Canadian Prime Minister Justin Trudeau delivered an official apology for his country’s past persecution of LGBTQ public servants on Tuesday.
The address delivered in the House of Commons comes just over a week after Trudeau announced he would apologize for Canada’s dehumanizing treatment of LGBTQ service members and other government employees throughout the second half of the 20th century.
“Imagine, if you will, being told that the very country you had willingly laid down your life to defend doesn’t want you, doesn’t accept you, sees you as defective, sees you as a threat to our national security,” Trudeau said Tuesday, speaking in both French and English.
“Not because you can’t do the job or because you lack patriotism or courage, no, but because of who you are as a person and because of who your sexual partners are.”
From the 1950s until 1992, many public servants that Canada’s government suspected of being gay were interrogated, forced to sit through humiliating tests that sought to expose their sexual orientation, and expelled from their Canadian government positions.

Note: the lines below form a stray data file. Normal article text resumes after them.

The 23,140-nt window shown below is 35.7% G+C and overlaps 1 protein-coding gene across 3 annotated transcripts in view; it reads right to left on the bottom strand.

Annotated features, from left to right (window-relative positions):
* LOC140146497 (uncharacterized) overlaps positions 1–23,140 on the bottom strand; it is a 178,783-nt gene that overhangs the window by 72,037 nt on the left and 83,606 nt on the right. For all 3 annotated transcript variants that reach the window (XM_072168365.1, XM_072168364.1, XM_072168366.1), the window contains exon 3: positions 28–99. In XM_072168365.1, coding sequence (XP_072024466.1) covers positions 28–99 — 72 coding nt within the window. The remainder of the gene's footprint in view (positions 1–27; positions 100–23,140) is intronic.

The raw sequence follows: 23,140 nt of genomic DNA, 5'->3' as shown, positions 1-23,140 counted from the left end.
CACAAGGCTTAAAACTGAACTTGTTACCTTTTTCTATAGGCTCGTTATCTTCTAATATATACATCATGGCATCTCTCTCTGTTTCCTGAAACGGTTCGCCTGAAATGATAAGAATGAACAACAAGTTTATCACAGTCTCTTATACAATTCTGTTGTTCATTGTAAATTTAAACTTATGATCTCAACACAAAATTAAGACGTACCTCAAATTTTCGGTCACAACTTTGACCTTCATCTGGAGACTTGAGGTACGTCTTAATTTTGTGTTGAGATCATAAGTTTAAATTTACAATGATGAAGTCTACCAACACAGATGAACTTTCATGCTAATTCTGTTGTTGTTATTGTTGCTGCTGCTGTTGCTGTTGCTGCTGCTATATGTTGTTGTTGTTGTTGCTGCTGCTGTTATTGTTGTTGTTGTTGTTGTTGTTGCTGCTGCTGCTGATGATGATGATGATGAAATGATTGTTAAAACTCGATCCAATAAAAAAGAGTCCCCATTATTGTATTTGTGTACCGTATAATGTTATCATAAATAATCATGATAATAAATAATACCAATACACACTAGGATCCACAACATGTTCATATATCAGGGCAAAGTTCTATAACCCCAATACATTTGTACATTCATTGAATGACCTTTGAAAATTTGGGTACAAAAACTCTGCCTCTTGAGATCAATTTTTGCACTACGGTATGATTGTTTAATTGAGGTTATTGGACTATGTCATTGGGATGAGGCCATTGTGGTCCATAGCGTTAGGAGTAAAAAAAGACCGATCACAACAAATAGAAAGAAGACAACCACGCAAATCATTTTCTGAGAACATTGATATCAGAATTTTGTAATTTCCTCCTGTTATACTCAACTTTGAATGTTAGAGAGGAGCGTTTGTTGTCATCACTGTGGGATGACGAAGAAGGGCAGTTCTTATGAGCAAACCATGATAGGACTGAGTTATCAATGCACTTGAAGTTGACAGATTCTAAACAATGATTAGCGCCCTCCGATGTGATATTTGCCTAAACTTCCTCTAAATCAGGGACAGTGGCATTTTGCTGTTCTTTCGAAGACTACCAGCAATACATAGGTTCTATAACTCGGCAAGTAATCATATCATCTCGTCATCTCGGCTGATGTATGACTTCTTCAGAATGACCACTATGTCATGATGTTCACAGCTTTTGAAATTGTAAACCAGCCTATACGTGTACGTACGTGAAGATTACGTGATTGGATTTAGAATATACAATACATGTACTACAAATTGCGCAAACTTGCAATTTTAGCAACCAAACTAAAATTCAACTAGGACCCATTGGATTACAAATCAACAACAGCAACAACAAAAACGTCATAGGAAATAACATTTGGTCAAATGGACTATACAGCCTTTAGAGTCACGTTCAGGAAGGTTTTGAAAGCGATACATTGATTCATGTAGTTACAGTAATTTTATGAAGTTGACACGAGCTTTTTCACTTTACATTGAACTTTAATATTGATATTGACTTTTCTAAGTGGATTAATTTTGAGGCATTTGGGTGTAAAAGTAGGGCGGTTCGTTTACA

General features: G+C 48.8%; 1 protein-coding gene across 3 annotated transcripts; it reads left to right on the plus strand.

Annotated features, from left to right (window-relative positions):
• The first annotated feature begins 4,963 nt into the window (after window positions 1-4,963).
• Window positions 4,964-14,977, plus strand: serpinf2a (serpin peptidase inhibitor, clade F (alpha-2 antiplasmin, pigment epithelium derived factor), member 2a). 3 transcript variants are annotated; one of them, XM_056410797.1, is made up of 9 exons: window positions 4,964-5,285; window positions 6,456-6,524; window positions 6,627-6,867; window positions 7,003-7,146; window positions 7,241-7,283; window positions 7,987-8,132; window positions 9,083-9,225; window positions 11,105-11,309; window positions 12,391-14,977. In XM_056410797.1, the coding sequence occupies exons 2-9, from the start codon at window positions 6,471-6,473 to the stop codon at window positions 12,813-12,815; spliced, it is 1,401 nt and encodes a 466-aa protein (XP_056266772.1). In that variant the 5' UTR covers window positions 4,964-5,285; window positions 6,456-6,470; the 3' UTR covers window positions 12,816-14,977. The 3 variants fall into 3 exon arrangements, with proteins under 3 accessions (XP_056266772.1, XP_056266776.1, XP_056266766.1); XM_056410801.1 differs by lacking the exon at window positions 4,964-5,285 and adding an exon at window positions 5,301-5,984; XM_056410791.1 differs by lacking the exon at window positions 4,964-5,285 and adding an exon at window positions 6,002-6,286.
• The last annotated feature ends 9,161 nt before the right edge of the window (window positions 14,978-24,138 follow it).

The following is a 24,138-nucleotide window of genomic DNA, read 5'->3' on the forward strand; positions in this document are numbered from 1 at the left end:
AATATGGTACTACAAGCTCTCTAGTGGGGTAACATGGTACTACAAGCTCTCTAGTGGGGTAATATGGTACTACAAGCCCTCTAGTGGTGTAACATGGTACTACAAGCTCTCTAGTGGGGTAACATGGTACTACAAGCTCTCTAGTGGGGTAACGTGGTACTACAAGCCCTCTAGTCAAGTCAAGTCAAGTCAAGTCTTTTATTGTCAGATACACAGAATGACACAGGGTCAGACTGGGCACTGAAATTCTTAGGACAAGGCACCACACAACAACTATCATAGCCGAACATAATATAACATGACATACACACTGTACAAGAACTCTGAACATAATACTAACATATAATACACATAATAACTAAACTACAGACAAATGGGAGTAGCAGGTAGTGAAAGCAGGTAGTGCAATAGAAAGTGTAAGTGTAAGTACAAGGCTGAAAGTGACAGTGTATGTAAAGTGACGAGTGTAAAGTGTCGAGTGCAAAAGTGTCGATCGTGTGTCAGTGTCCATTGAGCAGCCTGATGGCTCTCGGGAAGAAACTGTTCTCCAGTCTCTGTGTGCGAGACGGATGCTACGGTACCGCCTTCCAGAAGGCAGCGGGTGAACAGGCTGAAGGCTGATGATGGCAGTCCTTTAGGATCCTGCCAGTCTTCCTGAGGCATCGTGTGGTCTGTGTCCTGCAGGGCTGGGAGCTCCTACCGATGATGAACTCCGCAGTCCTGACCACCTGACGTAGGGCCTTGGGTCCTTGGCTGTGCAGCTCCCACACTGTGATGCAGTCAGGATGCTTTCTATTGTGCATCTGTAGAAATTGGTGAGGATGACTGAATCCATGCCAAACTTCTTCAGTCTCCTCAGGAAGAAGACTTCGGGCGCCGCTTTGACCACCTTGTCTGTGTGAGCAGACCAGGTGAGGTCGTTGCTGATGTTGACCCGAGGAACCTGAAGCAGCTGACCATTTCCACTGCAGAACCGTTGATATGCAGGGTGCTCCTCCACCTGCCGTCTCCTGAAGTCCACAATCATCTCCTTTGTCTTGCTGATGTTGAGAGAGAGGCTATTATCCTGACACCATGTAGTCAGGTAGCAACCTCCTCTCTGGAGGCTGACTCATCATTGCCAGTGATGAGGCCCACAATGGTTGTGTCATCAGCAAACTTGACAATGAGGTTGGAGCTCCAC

That treatment happened on “a timeline more recent than any of us would like to admit,” Trudeau said Tuesday, calling the oppression “an often overlooked part of Canada’s history.”
One of the most egregious tools used was the “fruit machine,” a device he mentioned by name Tuesday that claimed to reveal a person’s sexual orientation based on their response to various sexual stimuli.
“It is my hope in talking about these injustices, in vowing to never repeat them, acting to right these wrongs, we can begin to heal,” Trudeau said.
Throughout his two years in office, Trudeau has also issued apologies for Canada’s past treatment of indigenous peoples and for the 1914 “Komagata Maru incident,” in which Canada rejected hundreds of Sikh, Muslim and Hindu passengers attempting to seek refuge in the country, forcing them to return to a violent situation back in India.